Though the story is rather predictable with a few unpredictable twists and in spite of the tons of assaults on morality and decency, this film is well written, relatively exciting and presents a couple of what I feel are stellar performances. Quite probably the best performance was by Chris Evans. Evans was quick, urgent and snappy, clearly equal to the task and quite the "counterpart" to Stu Shepard (Colin Farrell) of Phone Booth but with a much cleaner mouth than Farrell. Basinger, however, appeared to be performing for the camera in a few places, suggesting that she was trying to relive old glory and awaken dormant skills and talents. Other support characters were just that ... support characters with a job to do who maybe could have been played by anyone. Except maybe William H. Macy who stepped in at the appropriate time and reciprocated Evans' performance effectively. By the way, Cellular is a commercial for Nokia 457 Communications.
Now that the "niceties" are dutifully mentioned, please don't loose sight of the true content of this indeed morally invasive film. There are about 43 uses of profanity per hour in this 90-minute film, including the most foul of the foul words [2 Tim. 2:16 - 17]. God's name is thoroughly abused as well with about 10 uses per hour, both with and without the four letter expletive [Deut. 5:11]. Violence and/or crime of one sort or another pelts the viewer at about 46 instances per hour [Jonah 3:8, Hab. 2:9]. Though demonstrations of sexual immorality in and as entertainment are sinful enough, about the most sexual matter in this film was the ghosting of female anatomy through thin clothing and the sexual comment about it. There were a number of women flopping about in revealing swim wear, but nobody got in bed with anybody which is typical of PG-13 nowadays [Gal. 5:19]. This film is an excellent example of the CAP Rule of 1000 [Ps. 12:8].
The listing in the Findings/Scoring section reveals all that was noted.
If needed to focus or fortify, applicable text is underlined or bracketed [ ] or bold. If you wish to have full context available, the Blue Letter Bible is a convenient source. If you use the Blue Letter Bible, a new window will open. Close it to return here or use "Window" in your browser's menu bar to alternate between the CAP page and the Blue Letter Bible page.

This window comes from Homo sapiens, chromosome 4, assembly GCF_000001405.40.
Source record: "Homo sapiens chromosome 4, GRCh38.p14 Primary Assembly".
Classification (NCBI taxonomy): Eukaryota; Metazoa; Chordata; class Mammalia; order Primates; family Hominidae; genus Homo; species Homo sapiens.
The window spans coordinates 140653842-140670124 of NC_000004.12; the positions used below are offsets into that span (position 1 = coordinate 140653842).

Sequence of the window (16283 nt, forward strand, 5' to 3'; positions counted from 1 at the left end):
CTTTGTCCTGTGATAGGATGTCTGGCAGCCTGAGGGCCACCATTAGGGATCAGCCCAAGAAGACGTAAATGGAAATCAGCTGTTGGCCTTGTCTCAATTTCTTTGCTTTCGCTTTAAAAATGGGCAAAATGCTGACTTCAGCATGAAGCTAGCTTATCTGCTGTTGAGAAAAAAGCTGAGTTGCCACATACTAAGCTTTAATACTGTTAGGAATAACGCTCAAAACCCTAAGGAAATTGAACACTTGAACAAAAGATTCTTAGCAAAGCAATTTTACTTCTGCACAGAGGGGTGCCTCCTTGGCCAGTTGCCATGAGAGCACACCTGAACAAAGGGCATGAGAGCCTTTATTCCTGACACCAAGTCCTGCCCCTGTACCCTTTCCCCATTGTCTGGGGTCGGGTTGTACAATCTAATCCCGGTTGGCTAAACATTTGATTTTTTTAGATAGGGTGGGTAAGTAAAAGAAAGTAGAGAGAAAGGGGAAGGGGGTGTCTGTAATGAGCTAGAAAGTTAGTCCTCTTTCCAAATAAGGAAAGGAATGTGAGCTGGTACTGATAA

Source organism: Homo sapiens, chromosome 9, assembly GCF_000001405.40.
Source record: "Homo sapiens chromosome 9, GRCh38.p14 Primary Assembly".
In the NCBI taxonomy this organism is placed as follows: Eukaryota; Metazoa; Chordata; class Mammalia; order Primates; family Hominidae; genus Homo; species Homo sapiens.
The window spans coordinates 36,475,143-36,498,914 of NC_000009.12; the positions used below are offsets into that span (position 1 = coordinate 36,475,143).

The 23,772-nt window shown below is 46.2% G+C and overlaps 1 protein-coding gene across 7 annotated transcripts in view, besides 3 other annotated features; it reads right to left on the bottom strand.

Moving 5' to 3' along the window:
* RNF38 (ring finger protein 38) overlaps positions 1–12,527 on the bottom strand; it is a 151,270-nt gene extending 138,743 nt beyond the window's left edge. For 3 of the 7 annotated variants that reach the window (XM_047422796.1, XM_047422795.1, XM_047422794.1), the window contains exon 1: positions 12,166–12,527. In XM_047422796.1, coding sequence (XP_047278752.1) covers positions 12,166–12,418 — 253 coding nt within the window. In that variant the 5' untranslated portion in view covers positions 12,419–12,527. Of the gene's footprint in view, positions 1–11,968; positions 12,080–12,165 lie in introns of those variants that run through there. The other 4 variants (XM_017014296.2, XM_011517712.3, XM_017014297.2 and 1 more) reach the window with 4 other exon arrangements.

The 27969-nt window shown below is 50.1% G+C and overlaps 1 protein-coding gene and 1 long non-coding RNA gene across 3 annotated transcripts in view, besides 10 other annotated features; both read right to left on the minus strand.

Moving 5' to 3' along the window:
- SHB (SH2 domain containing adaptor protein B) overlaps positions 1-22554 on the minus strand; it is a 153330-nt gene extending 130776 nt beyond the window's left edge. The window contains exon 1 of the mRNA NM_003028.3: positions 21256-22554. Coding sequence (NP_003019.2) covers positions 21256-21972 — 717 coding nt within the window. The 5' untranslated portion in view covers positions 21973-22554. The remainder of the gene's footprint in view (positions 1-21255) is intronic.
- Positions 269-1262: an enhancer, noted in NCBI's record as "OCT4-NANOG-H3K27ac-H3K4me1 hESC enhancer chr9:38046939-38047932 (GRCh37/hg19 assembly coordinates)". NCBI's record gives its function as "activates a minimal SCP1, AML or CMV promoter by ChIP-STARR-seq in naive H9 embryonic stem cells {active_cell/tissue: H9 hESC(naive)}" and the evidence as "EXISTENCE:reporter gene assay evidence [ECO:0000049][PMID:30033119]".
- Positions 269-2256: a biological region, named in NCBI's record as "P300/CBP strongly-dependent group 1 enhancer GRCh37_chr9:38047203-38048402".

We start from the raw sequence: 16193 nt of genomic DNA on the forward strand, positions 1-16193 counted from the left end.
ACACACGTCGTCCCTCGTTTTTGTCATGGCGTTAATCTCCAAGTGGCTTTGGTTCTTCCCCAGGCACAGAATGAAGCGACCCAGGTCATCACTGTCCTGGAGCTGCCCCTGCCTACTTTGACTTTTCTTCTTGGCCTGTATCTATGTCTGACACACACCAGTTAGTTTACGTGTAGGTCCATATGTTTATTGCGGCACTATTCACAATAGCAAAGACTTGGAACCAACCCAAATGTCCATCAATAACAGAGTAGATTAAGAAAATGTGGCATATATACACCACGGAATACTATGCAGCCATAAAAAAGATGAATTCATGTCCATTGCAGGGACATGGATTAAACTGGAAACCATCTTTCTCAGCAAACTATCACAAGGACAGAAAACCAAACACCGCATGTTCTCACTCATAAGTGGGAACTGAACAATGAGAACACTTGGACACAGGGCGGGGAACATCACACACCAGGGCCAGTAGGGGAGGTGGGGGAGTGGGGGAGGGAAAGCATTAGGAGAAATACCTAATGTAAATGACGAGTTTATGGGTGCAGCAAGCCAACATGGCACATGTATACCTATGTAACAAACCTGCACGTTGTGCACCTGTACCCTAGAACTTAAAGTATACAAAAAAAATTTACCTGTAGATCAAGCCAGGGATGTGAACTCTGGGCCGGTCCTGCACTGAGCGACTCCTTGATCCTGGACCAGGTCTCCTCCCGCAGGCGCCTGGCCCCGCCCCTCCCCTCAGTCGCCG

***Selected Scriptures of Armour against the influence of the entertainment industry***
As always, it is best to refer to the Findings/Scoring section -- the heart of the CAP analysis model -- for the most complete assessment possible of this movie.
(The heart of the CAP Analysis Model)
Wanton Violence/Crime (W)
Sexual Immorality (S)
Offense to God (O)
|There are some in the entertainment industry who maintain that 1) violent programming is harmless because no studies exist that prove a connection between violent entertainment and aggressive behavior in children, and 2) young people know that television, movies, and video games are simply fantasy. Unfortunately, they are wrong on both accounts." And "Viewing violence may lead to real life violence." I applaud these associations for fortifying 1 Cor. 15:33. Read the rest of the story. From our more than eight years of study, I contend that other aberrant behaviors, attitudes, and expressions can be inserted in place of "violence" in that statement. Our Director - Child Psychology Support, a licensed psychologist and certified school psychologist concurs. For example, "Viewing arrogance against fair authority may lead to your kids defying you in real life." Or "Viewing sex may lead to sex in real life." Likewise and especially with impudence, hate and foul language. I further contend that any positive behavior can be inserted in place of "violence" with the same chance or likelihood of being a behavior template for the observer; of being incorporated into the behavior mechanics and/or coping skills of the observer. In choosing your entertainment, please consider carefully the "rest of the story" and our findings.|
|In the name of Jesus: |
Lord, Master, Teacher, Savior, God.